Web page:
As Hartley said in our interview with him, the Advanced Genius Theory offers an explanation for some of the late-career work of Advanced geniuses like Bob Dylan and Lou Reed. The theory argues that these later works are so advanced that most people (including you) can’t understand or appreciate them.
Hartley does a fine job of recounting the theory in the book, going into great detail about what separates an Advanced genius from a regular genius, giving plenty of examples of where certain artists fall within the theory along the way. For example: Sting, Advanced. Elton John, not so much.
While Hartley applies the theory to everything from politics to sports, the book, and the theory itself, work best when dealing with musicians like Dylan and Reed. Hartley goes into great detail about why their later albums like don’t actually suck, even if you think they do.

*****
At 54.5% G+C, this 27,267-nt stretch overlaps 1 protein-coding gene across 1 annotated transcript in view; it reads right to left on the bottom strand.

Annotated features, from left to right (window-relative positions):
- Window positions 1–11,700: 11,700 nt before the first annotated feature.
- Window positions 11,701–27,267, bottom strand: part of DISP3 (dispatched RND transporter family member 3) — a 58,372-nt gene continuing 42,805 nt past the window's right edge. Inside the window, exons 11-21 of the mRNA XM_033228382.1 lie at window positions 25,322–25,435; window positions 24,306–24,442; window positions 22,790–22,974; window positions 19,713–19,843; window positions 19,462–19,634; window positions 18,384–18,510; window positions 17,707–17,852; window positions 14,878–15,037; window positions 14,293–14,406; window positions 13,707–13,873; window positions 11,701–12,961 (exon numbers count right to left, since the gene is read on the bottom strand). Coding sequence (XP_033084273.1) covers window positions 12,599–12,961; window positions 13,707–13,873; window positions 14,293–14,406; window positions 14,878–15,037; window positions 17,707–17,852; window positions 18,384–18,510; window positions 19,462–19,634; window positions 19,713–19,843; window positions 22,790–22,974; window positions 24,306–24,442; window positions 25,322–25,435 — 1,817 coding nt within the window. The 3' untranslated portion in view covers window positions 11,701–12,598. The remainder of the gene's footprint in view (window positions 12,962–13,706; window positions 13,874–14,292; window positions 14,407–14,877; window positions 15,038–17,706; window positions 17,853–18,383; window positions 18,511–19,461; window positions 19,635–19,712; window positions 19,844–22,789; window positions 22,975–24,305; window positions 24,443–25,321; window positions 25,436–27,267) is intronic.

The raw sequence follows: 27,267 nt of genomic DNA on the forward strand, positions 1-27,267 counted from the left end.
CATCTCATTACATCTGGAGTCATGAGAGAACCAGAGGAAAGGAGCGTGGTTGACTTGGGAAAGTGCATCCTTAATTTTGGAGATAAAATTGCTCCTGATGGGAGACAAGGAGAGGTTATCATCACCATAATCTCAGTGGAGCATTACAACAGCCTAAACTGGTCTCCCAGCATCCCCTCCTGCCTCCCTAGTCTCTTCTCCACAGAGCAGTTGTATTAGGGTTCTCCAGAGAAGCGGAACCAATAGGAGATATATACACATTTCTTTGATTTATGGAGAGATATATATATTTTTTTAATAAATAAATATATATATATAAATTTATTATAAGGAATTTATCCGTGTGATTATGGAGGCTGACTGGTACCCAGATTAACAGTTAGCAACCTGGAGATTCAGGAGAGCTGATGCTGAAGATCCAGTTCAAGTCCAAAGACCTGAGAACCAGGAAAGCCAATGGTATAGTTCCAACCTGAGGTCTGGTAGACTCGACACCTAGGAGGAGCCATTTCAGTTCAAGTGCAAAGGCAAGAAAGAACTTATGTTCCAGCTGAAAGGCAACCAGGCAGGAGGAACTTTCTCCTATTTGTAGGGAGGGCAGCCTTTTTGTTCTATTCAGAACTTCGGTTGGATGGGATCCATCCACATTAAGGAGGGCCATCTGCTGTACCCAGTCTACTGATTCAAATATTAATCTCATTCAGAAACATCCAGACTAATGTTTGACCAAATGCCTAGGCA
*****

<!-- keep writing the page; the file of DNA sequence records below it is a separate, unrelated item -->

Anyone who reads this book will almost certainly disagree with parts of it, but that’s part of the book’s charm. The theory is a fun thought experiment and perfect conversation fodder, and the book merely gets that dialogue going. Advancement is an engaging idea that will leave you reconsidering the discographies of your favorite artists long after you’ve put the book down.
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